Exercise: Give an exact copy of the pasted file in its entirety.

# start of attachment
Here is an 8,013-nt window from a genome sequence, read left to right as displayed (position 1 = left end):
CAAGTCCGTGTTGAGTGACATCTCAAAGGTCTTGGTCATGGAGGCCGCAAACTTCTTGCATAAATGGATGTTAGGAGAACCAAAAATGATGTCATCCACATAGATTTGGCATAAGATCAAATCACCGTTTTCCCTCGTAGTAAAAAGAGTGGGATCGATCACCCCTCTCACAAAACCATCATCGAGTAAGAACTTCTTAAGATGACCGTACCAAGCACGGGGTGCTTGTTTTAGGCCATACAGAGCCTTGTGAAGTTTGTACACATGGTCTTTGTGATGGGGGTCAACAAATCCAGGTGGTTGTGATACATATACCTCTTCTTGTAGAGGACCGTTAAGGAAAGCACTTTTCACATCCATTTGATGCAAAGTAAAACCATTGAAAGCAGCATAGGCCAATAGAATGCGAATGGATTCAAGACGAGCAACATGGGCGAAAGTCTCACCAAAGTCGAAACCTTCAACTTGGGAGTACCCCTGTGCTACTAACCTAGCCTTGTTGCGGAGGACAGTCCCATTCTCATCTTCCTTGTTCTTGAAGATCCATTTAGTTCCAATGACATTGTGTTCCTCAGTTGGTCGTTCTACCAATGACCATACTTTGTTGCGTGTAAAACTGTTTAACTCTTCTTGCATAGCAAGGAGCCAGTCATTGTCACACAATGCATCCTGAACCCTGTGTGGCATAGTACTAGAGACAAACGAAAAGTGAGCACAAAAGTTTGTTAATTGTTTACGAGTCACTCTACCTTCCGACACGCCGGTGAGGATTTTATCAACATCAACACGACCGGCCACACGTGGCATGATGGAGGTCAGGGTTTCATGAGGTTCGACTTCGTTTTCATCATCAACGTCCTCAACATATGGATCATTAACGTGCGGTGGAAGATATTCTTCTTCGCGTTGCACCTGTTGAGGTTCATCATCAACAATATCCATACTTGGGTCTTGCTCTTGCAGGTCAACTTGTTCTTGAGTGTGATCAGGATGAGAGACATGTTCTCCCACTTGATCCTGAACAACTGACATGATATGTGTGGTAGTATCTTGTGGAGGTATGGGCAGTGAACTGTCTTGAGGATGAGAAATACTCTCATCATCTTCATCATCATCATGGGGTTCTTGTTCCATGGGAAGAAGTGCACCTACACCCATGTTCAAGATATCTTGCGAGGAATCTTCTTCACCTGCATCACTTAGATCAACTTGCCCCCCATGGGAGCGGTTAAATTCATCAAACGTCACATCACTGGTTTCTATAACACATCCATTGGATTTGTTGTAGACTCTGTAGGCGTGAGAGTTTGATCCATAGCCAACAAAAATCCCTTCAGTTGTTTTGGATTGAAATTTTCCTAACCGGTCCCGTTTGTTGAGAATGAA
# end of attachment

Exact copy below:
Here is an 8,013-nt window from a genome sequence, read left to right as displayed (position 1 = left end):
CAAGTCCGTGTTGAGTGACATCTCAAAGGTCTTGGTCATGGAGGCCGCAAACTTCTTGCATAAATGGATGTTAGGAGAACCAAAAATGATGTCATCCACATAGATTTGGCATAAGATCAAATCACCGTTTTCCCTCGTAGTAAAAAGAGTGGGATCGATCACCCCTCTCACAAAACCATCATCGAGTAAGAACTTCTTAAGATGACCGTACCAAGCACGGGGTGCTTGTTTTAGGCCATACAGAGCCTTGTGAAGTTTGTACACATGGTCTTTGTGATGGGGGTCAACAAATCCAGGTGGTTGTGATACATATACCTCTTCTTGTAGAGGACCGTTAAGGAAAGCACTTTTCACATCCATTTGATGCAAAGTAAAACCATTGAAAGCAGCATAGGCCAATAGAATGCGAATGGATTCAAGACGAGCAACATGGGCGAAAGTCTCACCAAAGTCGAAACCTTCAACTTGGGAGTACCCCTGTGCTACTAACCTAGCCTTGTTGCGGAGGACAGTCCCATTCTCATCTTCCTTGTTCTTGAAGATCCATTTAGTTCCAATGACATTGTGTTCCTCAGTTGGTCGTTCTACCAATGACCATACTTTGTTGCGTGTAAAACTGTTTAACTCTTCTTGCATAGCAAGGAGCCAGTCATTGTCACACAATGCATCCTGAACCCTGTGTGGCATAGTACTAGAGACAAACGAAAAGTGAGCACAAAAGTTTGTTAATTGTTTACGAGTCACTCTACCTTCCGACACGCCGGTGAGGATTTTATCAACATCAACACGACCGGCCACACGTGGCATGATGGAGGTCAGGGTTTCATGAGGTTCGACTTCGTTTTCATCATCAACGTCCTCAACATATGGATCATTAACGTGCGGTGGAAGATATTCTTCTTCGCGTTGCACCTGTTGAGGTTCATCATCAACAATATCCATACTTGGGTCTTGCTCTTGCAGGTCAACTTGTTCTTGAGTGTGATCAGGATGAGAGACATGTTCTCCCACTTGATCCTGAACAACTGACATGATATGTGTGGTAGTATCTTGTGGAGGTATGGGCAGTGAACTGTCTTGAGGATGAGAAATACTCTCATCATCTTCATCATCATCATGGGGTTCTTGTTCCATGGGAAGAAGTGCACCTACACCCATGTTCAAGATATCTTGCGAGGAATCTTCTTCACCTGCATCACTTAGATCAACTTGCCCCCCATGGGAGCGGTTAAATTCATCAAACGTCACATCACTGGTTTCTATAACACATCCATTGGATTTGTTGTAGACTCTGTAGGCGTGAGAGTTTGATCCATAGCCAACAAAAATCCCTTCAGTTGTTTTGGATTGAAATTTTCCTAACCGGTCCCGTTTGTTGAGAATGAA